Darshan Purmessur and Haedeh Nazari examine the potential scenarios arising from COVID-19 in different insurance classes, and the importance of stress and scenario testing
The global shocks from the COVID–19 pandemic continue to be felt worldwide. Companies face both increased exposure to familiar risks and the rise of new ones, and stress and scenario testing will be an important tool for management to use in facing this new risk environment.
COVID-19 scenario analysis
COVID-19 will continue to impact the insurance industry due to reduced returns from the markets, falls in premiums, and increased claims in some classes of insurance. As such, insurers need to quantify the impact they face in this operating environment. Events can be difficult to predict, and past trends are not always a good guide to the future.
Stress and scenario testing is an important tool that management and the regulator can use to ascertain whether insurers are sufficiently capitalised to absorb potential losses from adverse real-world scenarios. The forward-looking solvency assessment is one of the main cornerstones of the Own Risk and Solvency Assessment (ORSA), for example, as it considers the expected evolution of the insurer’s balance sheet during its business planning period.
For each class of business we examine here – travel, motor, marine and health insurance – we put forward optimistic, best case and pessimistic scenarios.
These should not be regarded as predictions, as they only provide a basis for discussing and analysing possible impacts with stakeholders.
The United Nations World Tourism Organisation’s panel of experts presented three forward-looking scenarios concerning the return of international tourism to pre-pandemic levels in two and a half, three, and four years respectively (Table 1). The best-case scenario shows international tourism bouncing back modestly in 2021 to levels that are less than half of 2019 levels. This assumes a gradual reversal of the pandemic by the second half of the year, including the vaccine roll-out, a significant improvement in global traveller confidence and a lifting of travel restrictions. Based on this, it is expected that future claims will be significantly lower than average until government-imposed lockdowns are lifted and demand for travel rises again.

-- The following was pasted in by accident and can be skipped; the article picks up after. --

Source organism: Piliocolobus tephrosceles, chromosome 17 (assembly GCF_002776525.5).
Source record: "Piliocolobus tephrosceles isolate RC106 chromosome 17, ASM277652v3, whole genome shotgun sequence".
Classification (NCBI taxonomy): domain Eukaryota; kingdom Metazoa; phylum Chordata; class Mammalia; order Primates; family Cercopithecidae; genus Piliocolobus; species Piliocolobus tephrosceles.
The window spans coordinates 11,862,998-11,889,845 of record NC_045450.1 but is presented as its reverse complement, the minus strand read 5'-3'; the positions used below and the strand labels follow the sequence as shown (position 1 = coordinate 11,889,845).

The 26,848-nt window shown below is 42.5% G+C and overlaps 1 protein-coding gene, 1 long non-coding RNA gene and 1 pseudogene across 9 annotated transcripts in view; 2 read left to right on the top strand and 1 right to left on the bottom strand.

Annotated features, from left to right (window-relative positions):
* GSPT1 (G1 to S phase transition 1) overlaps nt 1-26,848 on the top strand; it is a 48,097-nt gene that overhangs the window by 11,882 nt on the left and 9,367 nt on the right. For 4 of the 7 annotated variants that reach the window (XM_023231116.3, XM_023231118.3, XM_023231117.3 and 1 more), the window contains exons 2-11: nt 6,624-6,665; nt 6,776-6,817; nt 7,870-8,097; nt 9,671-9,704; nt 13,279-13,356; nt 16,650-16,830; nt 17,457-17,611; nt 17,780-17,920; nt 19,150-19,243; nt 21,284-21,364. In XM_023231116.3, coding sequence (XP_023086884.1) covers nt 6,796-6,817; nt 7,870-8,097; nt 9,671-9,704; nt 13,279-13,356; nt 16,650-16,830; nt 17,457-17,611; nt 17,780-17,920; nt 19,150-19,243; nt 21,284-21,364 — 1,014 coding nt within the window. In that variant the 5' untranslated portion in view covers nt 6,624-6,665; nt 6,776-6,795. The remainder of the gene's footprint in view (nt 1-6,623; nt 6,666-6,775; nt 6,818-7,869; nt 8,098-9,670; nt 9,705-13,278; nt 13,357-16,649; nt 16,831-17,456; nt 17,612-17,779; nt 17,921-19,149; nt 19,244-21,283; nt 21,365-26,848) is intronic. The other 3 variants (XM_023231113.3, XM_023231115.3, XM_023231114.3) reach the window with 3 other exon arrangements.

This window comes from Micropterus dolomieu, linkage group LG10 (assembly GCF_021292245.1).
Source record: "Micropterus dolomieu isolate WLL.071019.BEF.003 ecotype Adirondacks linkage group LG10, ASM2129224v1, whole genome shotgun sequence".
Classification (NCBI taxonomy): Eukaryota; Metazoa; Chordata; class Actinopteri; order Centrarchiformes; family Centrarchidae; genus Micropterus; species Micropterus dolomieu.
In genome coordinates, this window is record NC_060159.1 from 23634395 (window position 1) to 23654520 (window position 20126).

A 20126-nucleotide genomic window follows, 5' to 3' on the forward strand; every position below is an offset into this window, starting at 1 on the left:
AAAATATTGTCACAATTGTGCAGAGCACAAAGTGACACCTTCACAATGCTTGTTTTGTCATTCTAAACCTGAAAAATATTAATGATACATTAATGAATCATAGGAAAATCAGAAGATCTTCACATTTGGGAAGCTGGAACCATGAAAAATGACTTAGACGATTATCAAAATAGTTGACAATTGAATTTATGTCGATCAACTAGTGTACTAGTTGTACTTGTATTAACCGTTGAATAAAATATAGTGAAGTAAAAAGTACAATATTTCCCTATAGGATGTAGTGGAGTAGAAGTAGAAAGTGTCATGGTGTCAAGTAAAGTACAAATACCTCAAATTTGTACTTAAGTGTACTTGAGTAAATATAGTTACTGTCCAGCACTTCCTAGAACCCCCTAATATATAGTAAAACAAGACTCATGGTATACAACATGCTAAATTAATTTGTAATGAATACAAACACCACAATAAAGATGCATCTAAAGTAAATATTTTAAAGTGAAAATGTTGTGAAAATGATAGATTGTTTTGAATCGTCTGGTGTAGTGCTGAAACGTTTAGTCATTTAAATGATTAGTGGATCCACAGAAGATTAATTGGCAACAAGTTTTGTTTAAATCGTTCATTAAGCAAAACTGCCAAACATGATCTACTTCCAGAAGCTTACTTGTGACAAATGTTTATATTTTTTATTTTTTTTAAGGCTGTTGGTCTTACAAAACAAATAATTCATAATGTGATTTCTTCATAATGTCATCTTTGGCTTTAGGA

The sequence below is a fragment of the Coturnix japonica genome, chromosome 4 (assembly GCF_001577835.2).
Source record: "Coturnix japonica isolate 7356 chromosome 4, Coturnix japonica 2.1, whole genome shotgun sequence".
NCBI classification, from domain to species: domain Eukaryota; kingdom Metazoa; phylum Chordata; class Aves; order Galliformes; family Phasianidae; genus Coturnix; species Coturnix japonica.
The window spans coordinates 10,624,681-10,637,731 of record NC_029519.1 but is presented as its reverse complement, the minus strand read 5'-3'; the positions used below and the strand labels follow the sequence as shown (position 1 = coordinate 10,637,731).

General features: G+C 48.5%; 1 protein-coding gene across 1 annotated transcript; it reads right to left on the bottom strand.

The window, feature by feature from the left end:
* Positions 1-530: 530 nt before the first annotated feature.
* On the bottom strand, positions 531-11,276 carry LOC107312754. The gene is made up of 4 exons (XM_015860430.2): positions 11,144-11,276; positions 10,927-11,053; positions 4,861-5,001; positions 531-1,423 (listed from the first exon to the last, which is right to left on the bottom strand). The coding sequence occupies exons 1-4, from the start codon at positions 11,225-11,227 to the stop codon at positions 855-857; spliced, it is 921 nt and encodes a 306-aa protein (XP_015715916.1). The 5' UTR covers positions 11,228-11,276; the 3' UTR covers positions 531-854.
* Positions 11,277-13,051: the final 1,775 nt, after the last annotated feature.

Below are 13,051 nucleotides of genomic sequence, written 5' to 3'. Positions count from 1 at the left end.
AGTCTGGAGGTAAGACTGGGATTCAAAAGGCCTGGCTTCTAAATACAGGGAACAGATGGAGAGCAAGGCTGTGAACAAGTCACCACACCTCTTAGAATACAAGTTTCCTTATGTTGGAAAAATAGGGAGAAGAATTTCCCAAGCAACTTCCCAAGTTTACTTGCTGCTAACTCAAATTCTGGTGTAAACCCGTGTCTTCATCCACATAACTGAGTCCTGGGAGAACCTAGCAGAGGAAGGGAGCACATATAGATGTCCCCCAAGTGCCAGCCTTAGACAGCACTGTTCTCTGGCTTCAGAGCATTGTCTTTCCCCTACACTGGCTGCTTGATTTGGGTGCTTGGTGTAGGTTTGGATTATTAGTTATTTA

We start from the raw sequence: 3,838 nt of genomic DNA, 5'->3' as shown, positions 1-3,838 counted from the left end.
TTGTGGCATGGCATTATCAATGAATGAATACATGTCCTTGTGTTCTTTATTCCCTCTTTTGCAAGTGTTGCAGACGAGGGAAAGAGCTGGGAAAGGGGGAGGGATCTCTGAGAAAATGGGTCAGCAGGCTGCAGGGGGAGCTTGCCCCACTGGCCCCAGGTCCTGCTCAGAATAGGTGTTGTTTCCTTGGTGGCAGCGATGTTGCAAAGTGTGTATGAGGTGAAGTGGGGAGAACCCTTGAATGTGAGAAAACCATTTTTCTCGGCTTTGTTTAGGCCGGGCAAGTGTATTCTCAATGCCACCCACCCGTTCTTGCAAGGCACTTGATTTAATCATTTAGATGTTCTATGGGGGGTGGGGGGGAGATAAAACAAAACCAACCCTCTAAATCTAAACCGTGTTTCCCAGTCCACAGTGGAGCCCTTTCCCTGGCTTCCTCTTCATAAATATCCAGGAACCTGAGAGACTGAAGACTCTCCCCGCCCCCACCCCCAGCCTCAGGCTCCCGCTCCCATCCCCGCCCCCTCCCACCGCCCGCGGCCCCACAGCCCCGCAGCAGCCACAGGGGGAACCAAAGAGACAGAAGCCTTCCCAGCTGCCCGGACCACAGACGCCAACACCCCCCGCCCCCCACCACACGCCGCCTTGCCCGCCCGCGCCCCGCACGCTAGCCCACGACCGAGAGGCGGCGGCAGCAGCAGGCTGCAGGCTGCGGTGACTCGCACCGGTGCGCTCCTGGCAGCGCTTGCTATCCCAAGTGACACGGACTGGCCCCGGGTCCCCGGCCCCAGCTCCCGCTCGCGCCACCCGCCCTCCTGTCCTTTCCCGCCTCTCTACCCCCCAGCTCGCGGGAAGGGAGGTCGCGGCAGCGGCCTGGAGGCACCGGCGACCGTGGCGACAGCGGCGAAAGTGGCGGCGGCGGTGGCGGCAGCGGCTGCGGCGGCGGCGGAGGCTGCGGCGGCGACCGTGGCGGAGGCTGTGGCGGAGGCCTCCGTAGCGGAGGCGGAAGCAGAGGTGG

The knock-on effect from government-imposed lockdown is that there has been a significant reduction in the number of motor insurance claims, as many drivers are no longer on the road. With fewer miles driven and fewer cars on the road, frequency rates should decrease considerably, improving loss ratios in the near term. However, decreased accessibility of mechanics and the shortage of spare parts due to supply chain disruption, plus the additional costs of cleaning, protection kits, and the sanitisation of vehicles and workspaces have caused severity inflation and additional costs for property damage perils. For third-party damage claims, insurers have also observed increased credit hire periods from third parties.
Table 2 shows some insights on the potential order of magnitude on premium reduction and losses that could eventuate from different scenarios.
COVID-19-related border restrictions have caused a decline in trade and transportation volumes. Preliminary data from the World Trade Organisation suggest that, in November 2020, global imports and exports were still 16% below the same period for November 2019 figures. It is expected that both premium volumes and future claims will be significantly lower until production resumes and lockdown measures are eased in major economies. The key aspect here is inflation, as the cost of insured transport might increase due to supply chain disruptions, which companies would need to factor into premiums charged.
Many insurers learned lessons from the 2003 SARS outbreak and introduced exclusion clauses for communicable diseases and epidemics in most non-life products. COVID-19 has caused an acceleration in the use of telehealth. Additionally, a key conclusion of the recent Max Bupa Health Insurance COVID Survey was that before COVID-19, only 37% of Indian millennials were particular about having a health plan that covered diseases such as coronavirus infections; now, 60% want such comprehensive cover (bit.ly/34XGvjx).
Estimates on losses have not been provided; rather, impact on premium volumes is presented (Table 4). Companies would need to factor into premiums any inflationary effects that could drive up the cost of claims associated with treatment.
A starting point
Given the ongoing pandemic, both shareholders and regulators are interested to see the results of scenario analyses to gain assurances about firms’ resilience to ‘extreme’ events that could crystallise in the future. Our paper Scenario Modelling of COVID-19:
Analysis of Key Classes in P&C Industry (bit.ly/2Rx5BCH) provides a starting point for short-term insurers wanting to prepare for stress and scenario testing for some key business classes. Management should engage with various functions to formulate scenarios that are relevant to the organisation, given the firm’s risk appetite and any relevant regulatory requirements.
Darshan Purmessur is an actuarial consultant at QED Actuaries & Consultants
Haedeh Nazari is a property actuary at AIG UK
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